Today I have the pleasure of another guest post. Christopher G. Hill is lawyer and owner of the Richmond, VA firm, The Law Office of Christopher G. Hill, PC, a LEED AP. Chris has been nominated and elected by his peers to Virginia’s Legal Elite in the Construction Law category on multiple occasions. He specializes in mechanic’s liens, contract review and consulting, occupational safety issues (VOSH and OSHA), and risk management for construction professionals. Chris authors the Construction Law Musings blog where he discusses legal and policy issues relevant to construction professionals.
First of all, thanks to Melissa for the great opportunity to post here at her blog. She has been kind enough to post on two occasions (here and here) regarding the need for specificity and proper drafting in construction contracts.
Aside from the “back end” implications of a poorly drafted construction contract, there are other benefits to a well drafted set of construction documents. The overarching reason for a well drafted contract is the setting of expectations. Because the “contract is king” in most states, these initial expectations are key.
Without further ado, here are my thoughts on the proper setting of expectations.
1. Make sure that the scope of work is well outlined. Mere reference to “plans and specifications” is not enough. You need to have at least a date for each of these or else a specific list of items to be performed and the specific scope of those items.
2. Be sure that your dispute resolution procedures are well outlined. This needs to be very specific and set forth any claims process. While I am not a huge fan of mandatory arbitration, this is one area where you can tailor the dispute resolution to your needs.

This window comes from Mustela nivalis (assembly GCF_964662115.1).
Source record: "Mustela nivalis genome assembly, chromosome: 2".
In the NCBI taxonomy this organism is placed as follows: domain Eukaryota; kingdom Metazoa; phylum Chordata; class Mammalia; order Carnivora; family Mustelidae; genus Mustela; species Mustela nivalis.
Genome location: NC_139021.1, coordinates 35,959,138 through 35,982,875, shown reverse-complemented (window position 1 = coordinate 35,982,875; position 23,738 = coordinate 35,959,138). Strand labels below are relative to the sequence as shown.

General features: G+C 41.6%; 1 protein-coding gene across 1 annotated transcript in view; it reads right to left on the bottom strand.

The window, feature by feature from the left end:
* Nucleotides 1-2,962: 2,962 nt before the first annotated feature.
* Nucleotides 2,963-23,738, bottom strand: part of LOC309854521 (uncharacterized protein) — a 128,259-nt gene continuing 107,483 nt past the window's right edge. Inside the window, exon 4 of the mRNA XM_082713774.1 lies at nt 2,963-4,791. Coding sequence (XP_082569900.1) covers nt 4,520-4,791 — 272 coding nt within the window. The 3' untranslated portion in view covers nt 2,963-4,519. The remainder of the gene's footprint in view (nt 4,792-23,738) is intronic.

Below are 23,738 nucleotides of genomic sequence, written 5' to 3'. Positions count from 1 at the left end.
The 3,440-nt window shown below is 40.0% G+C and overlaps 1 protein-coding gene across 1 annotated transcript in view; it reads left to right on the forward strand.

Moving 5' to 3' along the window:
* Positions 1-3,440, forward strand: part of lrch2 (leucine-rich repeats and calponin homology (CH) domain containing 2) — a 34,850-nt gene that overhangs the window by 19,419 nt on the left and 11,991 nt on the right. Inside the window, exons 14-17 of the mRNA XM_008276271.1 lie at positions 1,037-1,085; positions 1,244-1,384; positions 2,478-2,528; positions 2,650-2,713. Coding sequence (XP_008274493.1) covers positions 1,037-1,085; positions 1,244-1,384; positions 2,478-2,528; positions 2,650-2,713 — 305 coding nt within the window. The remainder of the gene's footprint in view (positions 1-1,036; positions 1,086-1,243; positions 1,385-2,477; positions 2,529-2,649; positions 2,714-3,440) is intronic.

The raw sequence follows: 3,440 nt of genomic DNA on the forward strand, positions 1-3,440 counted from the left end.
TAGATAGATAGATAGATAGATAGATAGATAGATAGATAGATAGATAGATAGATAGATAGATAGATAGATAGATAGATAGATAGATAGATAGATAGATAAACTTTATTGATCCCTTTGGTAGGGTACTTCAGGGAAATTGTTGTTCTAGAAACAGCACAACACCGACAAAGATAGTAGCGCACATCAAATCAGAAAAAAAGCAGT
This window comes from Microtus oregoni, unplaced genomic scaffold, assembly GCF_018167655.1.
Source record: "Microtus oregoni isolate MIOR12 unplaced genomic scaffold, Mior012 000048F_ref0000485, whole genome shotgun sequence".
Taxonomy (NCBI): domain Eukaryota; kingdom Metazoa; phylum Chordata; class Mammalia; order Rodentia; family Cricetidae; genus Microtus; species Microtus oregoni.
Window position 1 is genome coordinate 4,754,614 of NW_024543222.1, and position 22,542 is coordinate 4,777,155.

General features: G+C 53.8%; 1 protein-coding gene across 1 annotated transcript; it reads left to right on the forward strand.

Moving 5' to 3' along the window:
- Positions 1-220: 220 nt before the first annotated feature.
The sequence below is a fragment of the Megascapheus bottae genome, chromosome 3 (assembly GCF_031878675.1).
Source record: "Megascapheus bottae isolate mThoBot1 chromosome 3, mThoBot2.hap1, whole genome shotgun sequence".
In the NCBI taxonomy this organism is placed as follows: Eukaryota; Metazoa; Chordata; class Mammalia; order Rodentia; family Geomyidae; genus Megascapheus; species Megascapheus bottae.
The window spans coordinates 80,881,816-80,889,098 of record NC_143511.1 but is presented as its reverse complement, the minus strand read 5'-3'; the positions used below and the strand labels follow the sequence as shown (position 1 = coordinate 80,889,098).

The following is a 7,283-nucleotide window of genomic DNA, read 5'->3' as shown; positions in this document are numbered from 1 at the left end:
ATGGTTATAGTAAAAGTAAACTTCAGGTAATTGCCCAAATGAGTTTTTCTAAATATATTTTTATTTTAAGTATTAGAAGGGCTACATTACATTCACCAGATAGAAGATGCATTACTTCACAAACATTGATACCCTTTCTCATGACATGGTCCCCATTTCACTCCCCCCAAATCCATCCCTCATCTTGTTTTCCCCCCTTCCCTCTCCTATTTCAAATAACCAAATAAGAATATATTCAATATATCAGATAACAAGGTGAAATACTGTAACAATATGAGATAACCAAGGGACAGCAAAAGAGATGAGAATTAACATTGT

3. Make sure that the change order process is well defined and followed. I cannot count the number of disputes that I have been involved in that come down to this process.
4. While it sounds simple, define what “finished” means. Does it mean acceptance by the architect? The Owner? The General Contractor? What does “acceptance” mean? All of these seem easy to think of answers to until the project is “finished” in your mind and not finished in the owner/general contractors mind.
5. Attorney Fees, Attorney Fees, Attorney Fees! Without this provision (or a statute that allows for the recovery of these fees) most states’ courts will not allow you to recover the fees expended in resolving a contract dispute.
6. Most importantly, read the contract and all of those pesky documents that are referred to by that contract. Without a thorough understanding of the provisions of these other documents, you cannot know your expectations entering into a construction project.
In a world where one word in a contract makes all the difference, setting these expectations early can not only help you out with a dispute but can go a long way toward avoiding the disputes and (heaven forbid) do so without the intervention of your local construction lawyer.
Chris and I welcome your thoughts and comments. Be sure to stop by Chris’ blog and say “hi” too!